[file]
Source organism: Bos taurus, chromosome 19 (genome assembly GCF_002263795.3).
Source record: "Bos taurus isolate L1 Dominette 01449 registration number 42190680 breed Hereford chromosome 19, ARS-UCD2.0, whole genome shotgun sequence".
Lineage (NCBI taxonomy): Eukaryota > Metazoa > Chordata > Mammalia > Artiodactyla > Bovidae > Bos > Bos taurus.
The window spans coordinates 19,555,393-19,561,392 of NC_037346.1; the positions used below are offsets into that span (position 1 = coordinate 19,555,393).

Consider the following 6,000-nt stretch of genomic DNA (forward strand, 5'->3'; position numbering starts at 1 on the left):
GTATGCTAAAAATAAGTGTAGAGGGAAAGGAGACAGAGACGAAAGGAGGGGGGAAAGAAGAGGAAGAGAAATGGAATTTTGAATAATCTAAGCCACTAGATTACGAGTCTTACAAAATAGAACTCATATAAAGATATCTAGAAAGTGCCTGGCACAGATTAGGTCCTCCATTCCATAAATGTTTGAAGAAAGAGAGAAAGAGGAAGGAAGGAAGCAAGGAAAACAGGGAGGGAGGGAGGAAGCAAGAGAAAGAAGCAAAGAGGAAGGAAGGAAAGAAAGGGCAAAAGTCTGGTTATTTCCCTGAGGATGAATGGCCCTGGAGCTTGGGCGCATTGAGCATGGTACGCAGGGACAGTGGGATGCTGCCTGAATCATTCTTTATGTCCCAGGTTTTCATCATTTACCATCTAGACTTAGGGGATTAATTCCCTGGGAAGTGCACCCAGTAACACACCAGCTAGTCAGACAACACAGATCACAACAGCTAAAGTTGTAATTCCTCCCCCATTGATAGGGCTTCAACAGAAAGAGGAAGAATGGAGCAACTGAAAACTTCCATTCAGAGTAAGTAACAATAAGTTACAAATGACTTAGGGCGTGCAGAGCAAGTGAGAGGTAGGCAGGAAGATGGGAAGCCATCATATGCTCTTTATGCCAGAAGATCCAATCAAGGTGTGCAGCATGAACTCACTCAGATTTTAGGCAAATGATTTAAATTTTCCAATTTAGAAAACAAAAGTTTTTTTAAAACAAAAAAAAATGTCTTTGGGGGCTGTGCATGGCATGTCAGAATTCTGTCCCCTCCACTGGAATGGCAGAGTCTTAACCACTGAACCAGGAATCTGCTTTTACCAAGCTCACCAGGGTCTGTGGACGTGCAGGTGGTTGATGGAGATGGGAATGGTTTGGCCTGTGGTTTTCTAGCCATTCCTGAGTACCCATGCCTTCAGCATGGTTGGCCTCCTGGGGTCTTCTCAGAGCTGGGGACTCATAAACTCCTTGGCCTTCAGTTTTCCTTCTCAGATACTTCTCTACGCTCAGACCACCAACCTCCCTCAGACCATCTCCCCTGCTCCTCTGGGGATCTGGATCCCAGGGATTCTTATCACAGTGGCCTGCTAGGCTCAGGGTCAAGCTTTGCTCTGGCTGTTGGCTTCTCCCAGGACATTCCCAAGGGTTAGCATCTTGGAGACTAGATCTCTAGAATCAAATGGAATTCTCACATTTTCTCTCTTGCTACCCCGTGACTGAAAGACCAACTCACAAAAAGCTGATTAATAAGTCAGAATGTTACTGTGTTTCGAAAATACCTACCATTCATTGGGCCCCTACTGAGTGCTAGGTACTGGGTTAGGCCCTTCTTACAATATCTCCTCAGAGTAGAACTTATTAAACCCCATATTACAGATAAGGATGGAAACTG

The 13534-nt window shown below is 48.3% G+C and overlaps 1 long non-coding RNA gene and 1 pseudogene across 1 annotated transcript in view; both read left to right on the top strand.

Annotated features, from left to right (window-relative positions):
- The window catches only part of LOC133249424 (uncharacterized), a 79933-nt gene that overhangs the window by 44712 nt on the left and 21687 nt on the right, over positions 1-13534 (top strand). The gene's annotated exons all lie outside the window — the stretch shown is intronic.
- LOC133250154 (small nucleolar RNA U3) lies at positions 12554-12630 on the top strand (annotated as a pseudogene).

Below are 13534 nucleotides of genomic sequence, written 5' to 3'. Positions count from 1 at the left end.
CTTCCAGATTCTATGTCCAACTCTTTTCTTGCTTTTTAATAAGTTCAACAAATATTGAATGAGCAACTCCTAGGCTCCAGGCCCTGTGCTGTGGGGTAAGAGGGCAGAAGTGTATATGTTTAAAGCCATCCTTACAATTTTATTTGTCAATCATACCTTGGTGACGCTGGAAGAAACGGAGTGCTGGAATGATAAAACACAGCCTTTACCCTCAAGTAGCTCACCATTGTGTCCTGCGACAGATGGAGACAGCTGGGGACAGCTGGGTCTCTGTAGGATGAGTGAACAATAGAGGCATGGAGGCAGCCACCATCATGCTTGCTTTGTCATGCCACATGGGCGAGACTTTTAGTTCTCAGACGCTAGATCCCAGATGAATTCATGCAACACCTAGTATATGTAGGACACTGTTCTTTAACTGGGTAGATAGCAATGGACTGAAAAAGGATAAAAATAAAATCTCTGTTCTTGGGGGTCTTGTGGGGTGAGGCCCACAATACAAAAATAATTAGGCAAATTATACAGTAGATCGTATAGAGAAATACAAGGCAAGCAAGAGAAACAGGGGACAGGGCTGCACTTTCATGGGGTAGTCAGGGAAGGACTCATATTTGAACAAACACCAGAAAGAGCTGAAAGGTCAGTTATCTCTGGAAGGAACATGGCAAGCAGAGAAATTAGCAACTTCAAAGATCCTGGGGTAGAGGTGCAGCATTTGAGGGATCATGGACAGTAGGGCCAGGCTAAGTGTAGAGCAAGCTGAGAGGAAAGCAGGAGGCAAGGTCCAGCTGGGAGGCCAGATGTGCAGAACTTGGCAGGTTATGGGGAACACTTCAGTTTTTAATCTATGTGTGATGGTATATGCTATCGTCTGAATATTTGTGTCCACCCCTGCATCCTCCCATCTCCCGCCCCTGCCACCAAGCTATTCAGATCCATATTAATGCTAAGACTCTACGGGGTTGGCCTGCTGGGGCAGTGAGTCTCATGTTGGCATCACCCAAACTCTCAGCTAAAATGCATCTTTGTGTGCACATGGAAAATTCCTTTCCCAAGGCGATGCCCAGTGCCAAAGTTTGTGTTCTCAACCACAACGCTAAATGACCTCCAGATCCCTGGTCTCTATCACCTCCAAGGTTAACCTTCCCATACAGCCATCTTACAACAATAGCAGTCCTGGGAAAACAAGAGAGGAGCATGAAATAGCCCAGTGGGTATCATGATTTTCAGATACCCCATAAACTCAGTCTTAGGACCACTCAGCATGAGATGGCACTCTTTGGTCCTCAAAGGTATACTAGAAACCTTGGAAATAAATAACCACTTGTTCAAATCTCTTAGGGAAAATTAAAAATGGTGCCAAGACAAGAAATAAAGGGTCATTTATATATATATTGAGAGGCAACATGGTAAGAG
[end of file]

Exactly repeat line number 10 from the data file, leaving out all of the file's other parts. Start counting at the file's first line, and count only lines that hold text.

- LOC133250154 (small nucleolar RNA U3) lies at positions 12554-12630 on the top strand (annotated as a pseudogene).